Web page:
So you don’t believe 2013 will see a long-term solution to the European crisis?
No, a long-term solution will not appear in 2013. We see progress towards it; we don’t think they have incentives to go backwards, we think they understand — to the extent that you can guess what politicians think — the seriousness of the situation.
Given your economic forecasts for 2013, what asset classes and what regions do you favor from an investment perspective?
The main theme is to avoid government bonds of developed countries such as Germany, France, the UK and the US. If you are going to stay within fixed income, go for the high risk: we prefer high yield to high grade and we prefer emerging market debt. If you are taking a long-term view, anything more than a year out to five to 10 years, we think the outlook for equities is distinctly favorable relative to fixed income. We would suggest using the weakness of the equity market [through] themes such as following the emerging market block for growth. We think European stocks are cheap. So we are probably going to end up being somewhat light on US equities.
How about your economic forecasts for the Middle East?
It is even less straightforward to predict anything there. There is an unfortunate coincidence between the incidents in the Middle East and the global risk aversion going on. If investors are skittish already, the last thing they need is something in the oil-producing regions to make them even more nervous. And that is what is happening. Where there has been even a semblance of domestic stability such as in the Gulf countries, property markets are stabilizing and domestic demand is okay. The problem is more external demand. Foreign investors are very much taking a wait and see approach to the ‘Arab Spring’ countries. It has been about two years that net flows into equity markets have been effectively flat.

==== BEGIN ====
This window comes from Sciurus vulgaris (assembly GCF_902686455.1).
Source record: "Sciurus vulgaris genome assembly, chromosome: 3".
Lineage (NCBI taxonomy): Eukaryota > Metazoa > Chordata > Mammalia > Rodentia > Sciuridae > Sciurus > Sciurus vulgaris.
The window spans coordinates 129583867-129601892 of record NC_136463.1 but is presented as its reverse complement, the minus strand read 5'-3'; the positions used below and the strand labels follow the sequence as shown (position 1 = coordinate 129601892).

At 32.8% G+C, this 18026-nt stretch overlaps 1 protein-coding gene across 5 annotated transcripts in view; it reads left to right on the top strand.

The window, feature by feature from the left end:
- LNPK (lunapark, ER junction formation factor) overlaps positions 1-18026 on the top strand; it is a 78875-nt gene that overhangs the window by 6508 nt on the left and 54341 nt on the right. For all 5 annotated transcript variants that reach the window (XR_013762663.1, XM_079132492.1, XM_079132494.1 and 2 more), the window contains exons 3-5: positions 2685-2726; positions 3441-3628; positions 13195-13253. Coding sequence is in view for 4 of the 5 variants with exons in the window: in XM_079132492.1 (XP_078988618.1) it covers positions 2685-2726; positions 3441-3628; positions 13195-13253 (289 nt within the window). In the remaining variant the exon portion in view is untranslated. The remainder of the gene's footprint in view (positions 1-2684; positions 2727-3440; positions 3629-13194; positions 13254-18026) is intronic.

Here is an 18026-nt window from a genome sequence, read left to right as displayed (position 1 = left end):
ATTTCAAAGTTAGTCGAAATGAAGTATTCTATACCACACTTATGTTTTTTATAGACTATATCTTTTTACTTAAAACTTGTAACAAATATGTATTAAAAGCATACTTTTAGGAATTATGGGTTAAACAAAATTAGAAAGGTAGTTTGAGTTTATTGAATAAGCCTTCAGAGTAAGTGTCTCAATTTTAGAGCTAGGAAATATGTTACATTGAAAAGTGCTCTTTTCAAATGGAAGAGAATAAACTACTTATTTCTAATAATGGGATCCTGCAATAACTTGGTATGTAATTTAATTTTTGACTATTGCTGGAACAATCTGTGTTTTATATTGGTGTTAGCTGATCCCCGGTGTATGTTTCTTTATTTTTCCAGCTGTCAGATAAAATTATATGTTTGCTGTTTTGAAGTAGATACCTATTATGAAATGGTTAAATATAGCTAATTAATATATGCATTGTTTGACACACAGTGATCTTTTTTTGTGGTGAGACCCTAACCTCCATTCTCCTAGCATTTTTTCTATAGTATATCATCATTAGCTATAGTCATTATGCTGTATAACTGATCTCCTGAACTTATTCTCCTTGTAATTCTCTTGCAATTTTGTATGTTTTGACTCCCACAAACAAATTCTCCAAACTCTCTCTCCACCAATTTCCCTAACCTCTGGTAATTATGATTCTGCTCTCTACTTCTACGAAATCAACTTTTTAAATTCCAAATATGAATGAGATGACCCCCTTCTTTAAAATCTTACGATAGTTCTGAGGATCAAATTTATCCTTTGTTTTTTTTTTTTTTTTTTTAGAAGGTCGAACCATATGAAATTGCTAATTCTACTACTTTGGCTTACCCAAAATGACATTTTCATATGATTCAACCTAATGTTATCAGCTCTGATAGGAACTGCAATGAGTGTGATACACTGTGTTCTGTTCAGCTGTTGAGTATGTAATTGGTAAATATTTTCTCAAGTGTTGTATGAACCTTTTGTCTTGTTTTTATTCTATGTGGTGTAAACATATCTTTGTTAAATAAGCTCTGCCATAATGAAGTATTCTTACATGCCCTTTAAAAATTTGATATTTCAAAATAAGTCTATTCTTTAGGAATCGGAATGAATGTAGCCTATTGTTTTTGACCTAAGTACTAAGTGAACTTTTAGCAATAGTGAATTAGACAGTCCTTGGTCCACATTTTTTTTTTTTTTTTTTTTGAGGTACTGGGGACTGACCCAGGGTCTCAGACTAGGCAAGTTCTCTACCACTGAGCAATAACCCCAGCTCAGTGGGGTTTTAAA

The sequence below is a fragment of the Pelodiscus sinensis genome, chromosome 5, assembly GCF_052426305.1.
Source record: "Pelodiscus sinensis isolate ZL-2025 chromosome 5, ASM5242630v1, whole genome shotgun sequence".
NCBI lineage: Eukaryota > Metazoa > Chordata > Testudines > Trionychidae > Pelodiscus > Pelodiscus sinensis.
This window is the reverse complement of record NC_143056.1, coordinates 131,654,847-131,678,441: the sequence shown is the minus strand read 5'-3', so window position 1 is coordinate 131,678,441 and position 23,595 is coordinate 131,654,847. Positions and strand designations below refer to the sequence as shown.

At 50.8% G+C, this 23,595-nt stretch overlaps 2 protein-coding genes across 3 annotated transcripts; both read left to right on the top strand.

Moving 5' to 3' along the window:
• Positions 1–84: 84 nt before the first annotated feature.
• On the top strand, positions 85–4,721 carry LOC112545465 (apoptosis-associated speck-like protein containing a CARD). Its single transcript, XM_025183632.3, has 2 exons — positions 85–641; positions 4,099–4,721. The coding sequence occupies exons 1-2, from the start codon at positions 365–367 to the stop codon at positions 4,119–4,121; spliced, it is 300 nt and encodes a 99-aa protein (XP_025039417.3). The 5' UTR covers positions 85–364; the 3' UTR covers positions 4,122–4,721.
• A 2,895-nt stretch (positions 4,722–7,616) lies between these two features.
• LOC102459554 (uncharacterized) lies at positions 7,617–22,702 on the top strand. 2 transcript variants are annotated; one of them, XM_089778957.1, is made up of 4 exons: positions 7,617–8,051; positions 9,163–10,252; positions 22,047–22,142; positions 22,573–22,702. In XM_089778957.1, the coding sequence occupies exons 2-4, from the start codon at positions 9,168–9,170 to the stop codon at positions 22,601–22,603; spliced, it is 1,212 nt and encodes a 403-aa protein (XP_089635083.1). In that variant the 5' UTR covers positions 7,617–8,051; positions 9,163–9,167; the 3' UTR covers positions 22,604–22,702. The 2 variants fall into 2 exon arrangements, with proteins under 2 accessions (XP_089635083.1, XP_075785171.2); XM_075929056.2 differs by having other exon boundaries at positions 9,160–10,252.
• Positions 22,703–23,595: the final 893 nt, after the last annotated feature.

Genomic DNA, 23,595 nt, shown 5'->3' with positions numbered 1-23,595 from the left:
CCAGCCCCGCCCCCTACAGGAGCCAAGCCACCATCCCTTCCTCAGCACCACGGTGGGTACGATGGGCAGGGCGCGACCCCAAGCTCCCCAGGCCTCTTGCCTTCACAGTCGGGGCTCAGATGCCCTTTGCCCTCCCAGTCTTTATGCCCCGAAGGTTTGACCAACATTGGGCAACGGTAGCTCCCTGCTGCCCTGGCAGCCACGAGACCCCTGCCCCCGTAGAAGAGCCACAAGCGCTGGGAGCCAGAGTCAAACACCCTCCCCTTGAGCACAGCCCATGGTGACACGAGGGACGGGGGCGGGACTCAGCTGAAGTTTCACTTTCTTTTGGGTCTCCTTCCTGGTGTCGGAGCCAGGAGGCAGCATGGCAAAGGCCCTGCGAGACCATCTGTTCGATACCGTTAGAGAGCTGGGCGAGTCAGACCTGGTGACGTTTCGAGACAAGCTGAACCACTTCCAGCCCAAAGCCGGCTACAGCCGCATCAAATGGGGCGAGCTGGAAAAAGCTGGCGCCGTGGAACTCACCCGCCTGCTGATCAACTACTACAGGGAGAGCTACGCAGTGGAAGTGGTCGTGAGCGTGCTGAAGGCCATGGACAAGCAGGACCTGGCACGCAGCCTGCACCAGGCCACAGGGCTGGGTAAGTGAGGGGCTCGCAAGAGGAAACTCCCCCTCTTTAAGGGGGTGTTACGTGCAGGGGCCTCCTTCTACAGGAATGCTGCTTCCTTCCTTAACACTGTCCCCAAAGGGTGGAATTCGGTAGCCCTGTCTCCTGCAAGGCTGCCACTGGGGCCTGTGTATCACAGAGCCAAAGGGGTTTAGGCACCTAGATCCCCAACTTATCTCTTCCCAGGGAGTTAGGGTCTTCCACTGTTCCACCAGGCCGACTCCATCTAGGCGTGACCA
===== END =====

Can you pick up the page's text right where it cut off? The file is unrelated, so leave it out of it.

What are your expectations for the oil prices and how will that affect the region?
We think the oil price is well supported thanks to emerging-market demand. We are loath to give a specific level but we certainly don’t think it will come down from its current level by this time next year. You have got net exporters where it does help a huge amount, in the GCC for example. But there are a couple of countries, and Lebanon is possibly one of them, where that could be a bit of a squeeze. If there is a squeeze and it goes up quickly then that is globally a very bad thing. We are looking for more of a benign [rise].
Will it be another tough year for Lebanon?
For a few countries out there I think the dynamic is not dissimilar [to Lebanon’s] budgets and terms of trade issues. Lebanon is one of those [countries] that will face these issues, especially in the first half [of 2013] given the element of European dependence. ‘Arab Spring’ countries are not totally dissimilar given the proximity and the trade links to Europe. Lebanon has a short-term cyclical problem, Europe has a long-term structural problem. Cycles you can cope with easily whereas the long-term structure is a big deal.